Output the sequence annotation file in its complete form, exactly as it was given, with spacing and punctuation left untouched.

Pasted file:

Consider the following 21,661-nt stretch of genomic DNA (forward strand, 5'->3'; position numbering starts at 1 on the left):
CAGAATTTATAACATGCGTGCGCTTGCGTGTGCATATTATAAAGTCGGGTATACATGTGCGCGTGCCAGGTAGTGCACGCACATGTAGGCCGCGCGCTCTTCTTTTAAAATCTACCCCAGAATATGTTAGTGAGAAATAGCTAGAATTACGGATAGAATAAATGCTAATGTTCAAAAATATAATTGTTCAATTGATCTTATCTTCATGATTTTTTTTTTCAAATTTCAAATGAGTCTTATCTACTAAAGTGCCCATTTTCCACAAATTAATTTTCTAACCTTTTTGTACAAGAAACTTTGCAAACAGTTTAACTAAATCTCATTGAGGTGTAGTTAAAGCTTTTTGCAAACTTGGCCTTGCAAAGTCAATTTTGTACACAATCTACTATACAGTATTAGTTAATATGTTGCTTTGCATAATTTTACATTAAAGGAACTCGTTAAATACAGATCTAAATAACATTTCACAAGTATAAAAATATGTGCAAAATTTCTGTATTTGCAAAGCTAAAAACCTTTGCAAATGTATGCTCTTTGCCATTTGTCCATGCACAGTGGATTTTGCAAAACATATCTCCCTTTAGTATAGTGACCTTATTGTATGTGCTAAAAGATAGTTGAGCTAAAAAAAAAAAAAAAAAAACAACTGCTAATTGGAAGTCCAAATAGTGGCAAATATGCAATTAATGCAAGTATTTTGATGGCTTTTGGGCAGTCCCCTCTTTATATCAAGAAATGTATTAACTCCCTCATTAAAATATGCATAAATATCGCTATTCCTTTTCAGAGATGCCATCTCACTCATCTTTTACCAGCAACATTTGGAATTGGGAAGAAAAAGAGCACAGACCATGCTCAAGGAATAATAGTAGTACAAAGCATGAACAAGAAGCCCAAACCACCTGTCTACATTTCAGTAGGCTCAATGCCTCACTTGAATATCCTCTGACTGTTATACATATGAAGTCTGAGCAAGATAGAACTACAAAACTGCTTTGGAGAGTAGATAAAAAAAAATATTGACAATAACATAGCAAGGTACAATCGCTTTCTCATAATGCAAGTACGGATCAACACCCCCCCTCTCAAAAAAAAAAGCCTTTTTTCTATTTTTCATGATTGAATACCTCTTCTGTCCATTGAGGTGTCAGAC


Consider the following 21,661-nt stretch of genomic DNA (forward strand, 5'->3'; position numbering starts at 1 on the left):
CAGAATTTATAACATGCGTGCGCTTGCGTGTGCATATTATAAAGTCGGGTATACATGTGCGCGTGCCAGGTAGTGCACGCACATGTAGGCCGCGCGCTCTTCTTTTAAAATCTACCCCAGAATATGTTAGTGAGAAATAGCTAGAATTACGGATAGAATAAATGCTAATGTTCAAAAATATAATTGTTCAATTGATCTTATCTTCATGATTTTTTTTTTCAAATTTCAAATGAGTCTTATCTACTAAAGTGCCCATTTTCCACAAATTAATTTTCTAACCTTTTTGTACAAGAAACTTTGCAAACAGTTTAACTAAATCTCATTGAGGTGTAGTTAAAGCTTTTTGCAAACTTGGCCTTGCAAAGTCAATTTTGTACACAATCTACTATACAGTATTAGTTAATATGTTGCTTTGCATAATTTTACATTAAAGGAACTCGTTAAATACAGATCTAAATAACATTTCACAAGTATAAAAATATGTGCAAAATTTCTGTATTTGCAAAGCTAAAAACCTTTGCAAATGTATGCTCTTTGCCATTTGTCCATGCACAGTGGATTTTGCAAAACATATCTCCCTTTAGTATAGTGACCTTATTGTATGTGCTAAAAGATAGTTGAGCTAAAAAAAAAAAAAAAAAAACAACTGCTAATTGGAAGTCCAAATAGTGGCAAATATGCAATTAATGCAAGTATTTTGATGGCTTTTGGGCAGTCCCCTCTTTATATCAAGAAATGTATTAACTCCCTCATTAAAATATGCATAAATATCGCTATTCCTTTTCAGAGATGCCATCTCACTCATCTTTTACCAGCAACATTTGGAATTGGGAAGAAAAAGAGCACAGACCATGCTCAAGGAATAATAGTAGTACAAAGCATGAACAAGAAGCCCAAACCACCTGTCTACATTTCAGTAGGCTCAATGCCTCACTTGAATATCCTCTGACTGTTATACATATGAAGTCTGAGCAAGATAGAACTACAAAACTGCTTTGGAGAGTAGATAAAAAAAAATATTGACAATAACATAGCAAGGTACAATCGCTTTCTCATAATGCAAGTACGGATCAACACCCCCCCTCTCAAAAAAAAAAGCCTTTTTTCTATTTTTCATGATTGAATACCTCTTCTGTCCATTGAGGTGTCAGAC